“What would you have asked the child Jesus if you could have had a conversation with him when he was around nine years old?”
That was the question I led with last week when I had the profound honor of sitting down with Academy Award winner Morgan Freeman. The occasion for our conversation was today’s launch of the second season of “The Story of God”. It feels somehow fitting that the dialogue Freeman began last year with National Geographic’s most-watched series ever should continue today, when we celebrate the life and legacy of Dr. Martin Luther King, Jr. For in the same way that Dr. King challenged our nation to think, to converse, and to build bridges, the work Mr. Freeman does in The Story of God might push some of us beyond our comfort zone, in a very good way.
The records “The Story of God” broke with its first season may again be smashed with the three episodes in the second installment:
In the new season of National Geographic’s most-watched series ever, host Morgan Freeman again travels in search of answers to some of humanity’s biggest questions: What are heaven and hell? Who — or what — are the chosen ones? Is there proof of God’s existence? On his journey, Freeman takes viewers around the world on a quest for interfaith understanding through the lens of religion, anthropology and archaeology.
There is only one short reference to Catholicism in “The Chosen One”, so consider watching tonight, and the series in general, not for insights into our own traditions, but rather to learn as Freeman has about how others answer some of life’s biggest questions.
My own question for the host regarding Jesus’ childhood was prompted by my favorite segment in Season Two’s “The Chosen One”. In the episode, which debuts tonight on National Geographic, we find Mr. Freeman chatting casually with nine-year-old Jalue Dorjee and his family. When he is occasionally dressed in non-Buddhist attire, Jalue might look to us like any other soccer playing, pokemon-catching fourth grader. But to his faith community, Jalue is recognized as the eighth reincarnation of the Takshem lama, a Tibetan Buddhist spiritual leader who lived in the 16th century. “The Chosen One” features an insightful dialogue between Freeman and other spiritual leaders like Jalue as the series seeks to ask big questions. At one point, as Mr. Freeman chats amiably with Jalue, he asks the young child some challenging questions and Jalue responds with the charm and grace of one who has accepted his life’s calling.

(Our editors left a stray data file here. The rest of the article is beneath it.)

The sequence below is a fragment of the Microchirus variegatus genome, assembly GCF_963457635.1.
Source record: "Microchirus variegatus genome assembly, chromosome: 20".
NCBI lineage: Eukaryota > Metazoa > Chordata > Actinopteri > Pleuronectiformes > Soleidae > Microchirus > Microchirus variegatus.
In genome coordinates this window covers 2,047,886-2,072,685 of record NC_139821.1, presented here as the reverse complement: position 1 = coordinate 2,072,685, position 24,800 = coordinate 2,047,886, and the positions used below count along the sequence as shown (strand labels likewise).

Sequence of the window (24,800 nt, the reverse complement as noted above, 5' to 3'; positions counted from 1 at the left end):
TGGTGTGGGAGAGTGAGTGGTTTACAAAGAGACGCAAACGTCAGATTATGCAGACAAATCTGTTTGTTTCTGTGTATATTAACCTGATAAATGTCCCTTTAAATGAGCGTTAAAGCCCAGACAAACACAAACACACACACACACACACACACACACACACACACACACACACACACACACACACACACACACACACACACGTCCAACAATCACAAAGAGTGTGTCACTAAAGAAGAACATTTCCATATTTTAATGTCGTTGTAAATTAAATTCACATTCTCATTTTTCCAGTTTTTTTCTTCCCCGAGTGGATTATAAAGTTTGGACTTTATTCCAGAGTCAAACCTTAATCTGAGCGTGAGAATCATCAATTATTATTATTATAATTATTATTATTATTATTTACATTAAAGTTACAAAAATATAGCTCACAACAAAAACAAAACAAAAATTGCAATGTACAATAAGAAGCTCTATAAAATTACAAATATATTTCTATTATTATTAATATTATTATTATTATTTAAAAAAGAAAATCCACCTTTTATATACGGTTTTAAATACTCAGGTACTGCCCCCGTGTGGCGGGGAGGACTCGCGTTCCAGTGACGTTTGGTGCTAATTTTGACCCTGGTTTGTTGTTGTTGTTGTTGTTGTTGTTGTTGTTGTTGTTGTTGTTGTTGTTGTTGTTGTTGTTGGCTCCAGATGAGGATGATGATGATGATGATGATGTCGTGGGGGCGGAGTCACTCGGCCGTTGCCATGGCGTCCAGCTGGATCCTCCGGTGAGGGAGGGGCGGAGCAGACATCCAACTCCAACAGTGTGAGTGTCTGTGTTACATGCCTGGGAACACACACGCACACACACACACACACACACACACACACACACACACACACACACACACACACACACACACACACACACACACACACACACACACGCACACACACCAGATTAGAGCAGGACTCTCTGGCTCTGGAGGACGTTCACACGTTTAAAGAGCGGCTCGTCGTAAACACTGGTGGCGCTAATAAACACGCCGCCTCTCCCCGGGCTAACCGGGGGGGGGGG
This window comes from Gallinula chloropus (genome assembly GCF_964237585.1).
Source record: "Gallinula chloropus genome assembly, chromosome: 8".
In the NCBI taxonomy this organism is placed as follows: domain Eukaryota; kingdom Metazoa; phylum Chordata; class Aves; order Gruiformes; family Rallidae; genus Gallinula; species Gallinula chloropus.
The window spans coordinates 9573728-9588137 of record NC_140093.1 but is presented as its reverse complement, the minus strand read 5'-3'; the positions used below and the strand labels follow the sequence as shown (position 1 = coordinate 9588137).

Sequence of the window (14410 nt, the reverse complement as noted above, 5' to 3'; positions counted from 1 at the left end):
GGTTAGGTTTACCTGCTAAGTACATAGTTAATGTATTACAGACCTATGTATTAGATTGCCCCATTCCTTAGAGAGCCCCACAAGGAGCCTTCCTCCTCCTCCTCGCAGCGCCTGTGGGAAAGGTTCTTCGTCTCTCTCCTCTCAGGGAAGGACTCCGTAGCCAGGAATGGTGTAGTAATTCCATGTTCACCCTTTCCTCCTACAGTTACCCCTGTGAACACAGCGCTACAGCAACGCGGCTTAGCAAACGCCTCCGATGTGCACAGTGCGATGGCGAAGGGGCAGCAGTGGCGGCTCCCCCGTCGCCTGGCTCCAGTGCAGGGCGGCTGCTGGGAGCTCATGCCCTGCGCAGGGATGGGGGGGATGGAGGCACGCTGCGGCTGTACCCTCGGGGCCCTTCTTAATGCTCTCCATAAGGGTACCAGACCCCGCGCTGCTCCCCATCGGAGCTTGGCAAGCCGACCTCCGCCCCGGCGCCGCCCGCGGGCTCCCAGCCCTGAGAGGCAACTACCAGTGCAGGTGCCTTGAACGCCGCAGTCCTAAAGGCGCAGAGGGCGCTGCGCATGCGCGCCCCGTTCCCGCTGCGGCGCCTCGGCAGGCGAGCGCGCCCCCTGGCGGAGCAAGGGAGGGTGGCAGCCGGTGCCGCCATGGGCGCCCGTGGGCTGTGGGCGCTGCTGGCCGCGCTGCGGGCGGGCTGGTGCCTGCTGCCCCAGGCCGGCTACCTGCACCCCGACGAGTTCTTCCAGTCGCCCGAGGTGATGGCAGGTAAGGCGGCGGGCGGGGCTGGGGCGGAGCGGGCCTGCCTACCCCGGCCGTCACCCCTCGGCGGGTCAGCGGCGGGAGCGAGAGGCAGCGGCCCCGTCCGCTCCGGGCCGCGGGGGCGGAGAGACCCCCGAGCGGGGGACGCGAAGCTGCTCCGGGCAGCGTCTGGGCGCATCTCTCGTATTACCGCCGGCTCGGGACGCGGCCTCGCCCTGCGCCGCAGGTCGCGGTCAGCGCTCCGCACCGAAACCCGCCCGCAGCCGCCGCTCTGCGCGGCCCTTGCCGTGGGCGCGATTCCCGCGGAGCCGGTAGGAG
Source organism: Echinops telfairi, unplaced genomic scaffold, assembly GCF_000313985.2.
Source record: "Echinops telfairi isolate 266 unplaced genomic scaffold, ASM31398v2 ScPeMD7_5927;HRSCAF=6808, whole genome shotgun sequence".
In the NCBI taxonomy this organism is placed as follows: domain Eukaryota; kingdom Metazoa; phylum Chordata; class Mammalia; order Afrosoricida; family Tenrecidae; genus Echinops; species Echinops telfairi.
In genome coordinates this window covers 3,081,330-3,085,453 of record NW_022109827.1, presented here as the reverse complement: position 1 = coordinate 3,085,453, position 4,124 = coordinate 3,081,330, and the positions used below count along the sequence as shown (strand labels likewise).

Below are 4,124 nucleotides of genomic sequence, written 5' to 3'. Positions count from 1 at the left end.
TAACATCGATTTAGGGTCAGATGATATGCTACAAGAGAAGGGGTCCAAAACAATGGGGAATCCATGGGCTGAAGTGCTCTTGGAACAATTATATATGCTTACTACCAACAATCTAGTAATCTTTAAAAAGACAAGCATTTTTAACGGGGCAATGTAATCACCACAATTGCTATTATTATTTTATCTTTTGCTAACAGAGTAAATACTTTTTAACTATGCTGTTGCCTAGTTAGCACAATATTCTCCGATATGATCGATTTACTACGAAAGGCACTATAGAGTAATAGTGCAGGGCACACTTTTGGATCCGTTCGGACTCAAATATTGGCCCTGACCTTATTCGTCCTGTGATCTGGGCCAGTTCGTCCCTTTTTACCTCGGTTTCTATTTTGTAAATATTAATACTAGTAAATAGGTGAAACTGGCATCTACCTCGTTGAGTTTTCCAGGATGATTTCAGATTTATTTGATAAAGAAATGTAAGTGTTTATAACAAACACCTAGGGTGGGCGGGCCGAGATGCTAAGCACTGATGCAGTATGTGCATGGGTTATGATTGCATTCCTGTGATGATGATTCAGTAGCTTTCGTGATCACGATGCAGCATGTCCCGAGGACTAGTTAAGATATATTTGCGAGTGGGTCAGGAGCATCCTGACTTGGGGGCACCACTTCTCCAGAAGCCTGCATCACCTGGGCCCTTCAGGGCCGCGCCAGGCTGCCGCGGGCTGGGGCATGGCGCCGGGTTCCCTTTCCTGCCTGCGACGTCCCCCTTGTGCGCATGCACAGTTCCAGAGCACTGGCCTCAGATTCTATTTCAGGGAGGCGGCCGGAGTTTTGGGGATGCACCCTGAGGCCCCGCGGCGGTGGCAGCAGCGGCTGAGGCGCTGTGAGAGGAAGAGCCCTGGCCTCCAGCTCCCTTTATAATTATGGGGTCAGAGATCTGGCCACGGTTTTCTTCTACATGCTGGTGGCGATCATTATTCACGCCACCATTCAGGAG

As I watched in wonder, I immediately longed for the chance to have such a chat with the Christ child, the greatest “Chosen One”. And while I didn’t have a camera crew or production team nearby to film my conversation, I paused my watching of “The Chosen One” and went into my own prayer with the Son of God, Jesus, picturing in my devotions those “hidden years” in his home with Mary and Joseph.
Many diverse faith perspectives are taken on in “The Story of God”. My goal in watching this series is to learn more about what other traditions believe so that I might walk this earthly journey with increased understanding and respect. Freeman and the highly gifted team behind this show take us to places around the globe I will likely never visit in person. They show us scenes that challenge us, that stretch our comfort level, and that help us to see the world from a different vantage point.
As our world remains embroiled in conflict and strife, I believe that such a growing in understanding could perhaps be part of the solution to some of the friction we face. So I’ll be watching “The Story of God” this season to learn, to discover, and to continue building upon my own part of that story.
The Chosen One:
The Story of God with Morgan Freeman: The Chosen One
Premieres Monday, Jan. 16, at 9/8c
Almost every faith has a figure its followers think was chosen by God. Muslims have Muhammad. Christians have Jesus. Jews have Abraham and Moses. Why do we rally around these chosen ones and how do they guide our faith? Morgan Freeman goes in search of the chosen people walking the earth today, including an American boy from the suburbs who is believed to be the reincarnation of a Buddhist lama who has been returning in different bodies for almost five hundred years.
Copyright 2017 Lisa M. Hendey